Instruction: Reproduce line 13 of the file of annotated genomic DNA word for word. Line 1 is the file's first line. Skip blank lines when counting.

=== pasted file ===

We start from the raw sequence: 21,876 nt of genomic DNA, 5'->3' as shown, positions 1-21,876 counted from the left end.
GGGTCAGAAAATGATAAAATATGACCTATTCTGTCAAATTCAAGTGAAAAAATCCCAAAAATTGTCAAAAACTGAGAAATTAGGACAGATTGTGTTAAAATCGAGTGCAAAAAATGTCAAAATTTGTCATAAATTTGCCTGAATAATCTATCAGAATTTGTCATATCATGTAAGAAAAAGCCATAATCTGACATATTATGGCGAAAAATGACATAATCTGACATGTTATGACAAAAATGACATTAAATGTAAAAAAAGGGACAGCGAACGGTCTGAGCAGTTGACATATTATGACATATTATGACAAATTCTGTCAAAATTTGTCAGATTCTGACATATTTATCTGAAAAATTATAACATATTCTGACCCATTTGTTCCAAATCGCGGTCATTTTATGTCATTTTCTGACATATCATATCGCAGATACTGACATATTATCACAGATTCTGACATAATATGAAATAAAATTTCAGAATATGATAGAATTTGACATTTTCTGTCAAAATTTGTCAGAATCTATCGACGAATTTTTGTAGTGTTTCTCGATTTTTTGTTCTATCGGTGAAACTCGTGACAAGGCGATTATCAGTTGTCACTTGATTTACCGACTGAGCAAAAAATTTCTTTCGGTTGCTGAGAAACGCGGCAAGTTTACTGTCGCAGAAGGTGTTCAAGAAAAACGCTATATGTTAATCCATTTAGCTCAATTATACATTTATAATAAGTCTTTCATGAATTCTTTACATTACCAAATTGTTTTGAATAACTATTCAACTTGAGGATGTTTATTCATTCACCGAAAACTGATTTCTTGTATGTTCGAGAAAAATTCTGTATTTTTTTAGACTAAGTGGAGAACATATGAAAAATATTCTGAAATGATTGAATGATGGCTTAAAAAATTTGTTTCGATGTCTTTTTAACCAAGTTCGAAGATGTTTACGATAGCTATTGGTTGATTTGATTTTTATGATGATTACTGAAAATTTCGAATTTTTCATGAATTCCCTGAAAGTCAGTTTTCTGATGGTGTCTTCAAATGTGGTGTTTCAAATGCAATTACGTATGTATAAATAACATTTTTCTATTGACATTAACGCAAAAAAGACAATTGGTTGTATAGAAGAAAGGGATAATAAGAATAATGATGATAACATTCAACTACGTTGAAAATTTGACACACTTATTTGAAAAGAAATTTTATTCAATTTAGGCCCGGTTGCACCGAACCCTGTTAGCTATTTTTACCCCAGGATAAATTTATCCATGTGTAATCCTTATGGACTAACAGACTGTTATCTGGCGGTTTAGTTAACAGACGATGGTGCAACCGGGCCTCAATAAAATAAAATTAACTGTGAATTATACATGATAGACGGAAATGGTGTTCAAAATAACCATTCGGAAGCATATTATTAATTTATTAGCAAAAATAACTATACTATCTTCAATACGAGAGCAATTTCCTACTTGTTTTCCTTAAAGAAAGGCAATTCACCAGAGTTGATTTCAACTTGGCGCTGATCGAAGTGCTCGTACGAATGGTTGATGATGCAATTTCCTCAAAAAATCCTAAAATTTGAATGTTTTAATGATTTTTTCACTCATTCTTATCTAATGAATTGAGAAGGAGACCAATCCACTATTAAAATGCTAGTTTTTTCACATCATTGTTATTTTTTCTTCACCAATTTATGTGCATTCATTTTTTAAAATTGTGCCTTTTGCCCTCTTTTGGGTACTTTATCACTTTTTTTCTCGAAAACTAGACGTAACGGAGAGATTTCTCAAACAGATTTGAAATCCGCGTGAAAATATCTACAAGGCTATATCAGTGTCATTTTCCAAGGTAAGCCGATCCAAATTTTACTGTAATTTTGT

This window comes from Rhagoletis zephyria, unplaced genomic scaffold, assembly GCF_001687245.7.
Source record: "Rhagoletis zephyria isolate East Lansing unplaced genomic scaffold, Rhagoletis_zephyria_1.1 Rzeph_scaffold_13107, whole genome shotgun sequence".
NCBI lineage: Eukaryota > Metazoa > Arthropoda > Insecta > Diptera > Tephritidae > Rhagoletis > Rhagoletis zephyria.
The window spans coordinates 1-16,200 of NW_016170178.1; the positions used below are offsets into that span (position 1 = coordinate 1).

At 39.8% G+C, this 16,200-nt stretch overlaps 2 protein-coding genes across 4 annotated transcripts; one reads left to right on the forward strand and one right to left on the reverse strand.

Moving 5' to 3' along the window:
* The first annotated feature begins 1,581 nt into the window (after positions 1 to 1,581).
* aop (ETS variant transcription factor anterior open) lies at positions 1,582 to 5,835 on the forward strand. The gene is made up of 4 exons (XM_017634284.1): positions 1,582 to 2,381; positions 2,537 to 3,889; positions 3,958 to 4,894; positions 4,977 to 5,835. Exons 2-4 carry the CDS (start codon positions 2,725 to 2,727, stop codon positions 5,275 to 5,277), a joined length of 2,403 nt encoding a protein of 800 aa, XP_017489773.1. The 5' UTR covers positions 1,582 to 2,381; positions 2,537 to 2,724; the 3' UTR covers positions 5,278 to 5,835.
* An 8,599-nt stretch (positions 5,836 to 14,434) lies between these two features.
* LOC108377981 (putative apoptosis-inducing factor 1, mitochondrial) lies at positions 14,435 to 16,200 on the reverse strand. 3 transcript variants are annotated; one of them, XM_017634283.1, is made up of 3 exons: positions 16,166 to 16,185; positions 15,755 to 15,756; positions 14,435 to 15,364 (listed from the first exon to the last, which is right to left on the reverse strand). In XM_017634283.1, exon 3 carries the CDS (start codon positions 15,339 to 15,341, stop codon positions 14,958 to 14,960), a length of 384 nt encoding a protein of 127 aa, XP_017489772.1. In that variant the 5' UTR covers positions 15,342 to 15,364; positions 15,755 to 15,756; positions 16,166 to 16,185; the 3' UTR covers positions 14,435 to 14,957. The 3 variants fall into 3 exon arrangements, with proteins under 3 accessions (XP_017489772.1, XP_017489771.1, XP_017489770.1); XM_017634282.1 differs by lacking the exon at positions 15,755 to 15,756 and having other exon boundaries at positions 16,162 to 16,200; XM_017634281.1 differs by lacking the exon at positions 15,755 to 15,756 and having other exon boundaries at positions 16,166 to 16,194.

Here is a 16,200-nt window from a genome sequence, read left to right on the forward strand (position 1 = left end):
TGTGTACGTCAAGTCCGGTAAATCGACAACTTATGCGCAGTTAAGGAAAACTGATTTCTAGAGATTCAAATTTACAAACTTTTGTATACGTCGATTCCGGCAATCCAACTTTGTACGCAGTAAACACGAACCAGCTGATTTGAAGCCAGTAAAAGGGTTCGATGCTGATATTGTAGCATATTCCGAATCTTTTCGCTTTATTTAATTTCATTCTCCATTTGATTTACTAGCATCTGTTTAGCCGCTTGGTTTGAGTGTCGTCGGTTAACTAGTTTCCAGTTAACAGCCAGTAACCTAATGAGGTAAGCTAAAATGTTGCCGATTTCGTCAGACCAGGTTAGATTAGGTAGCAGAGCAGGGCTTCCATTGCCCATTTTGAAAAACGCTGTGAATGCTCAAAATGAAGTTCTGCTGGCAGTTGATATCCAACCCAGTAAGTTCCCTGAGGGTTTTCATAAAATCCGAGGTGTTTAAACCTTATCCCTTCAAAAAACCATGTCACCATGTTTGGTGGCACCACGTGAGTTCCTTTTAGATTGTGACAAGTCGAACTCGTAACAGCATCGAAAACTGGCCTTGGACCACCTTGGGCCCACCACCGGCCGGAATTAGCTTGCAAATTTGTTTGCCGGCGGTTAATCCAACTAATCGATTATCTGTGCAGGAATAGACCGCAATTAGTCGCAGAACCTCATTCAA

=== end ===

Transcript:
Here is a 16,200-nt window from a genome sequence, read left to right on the forward strand (position 1 = left end):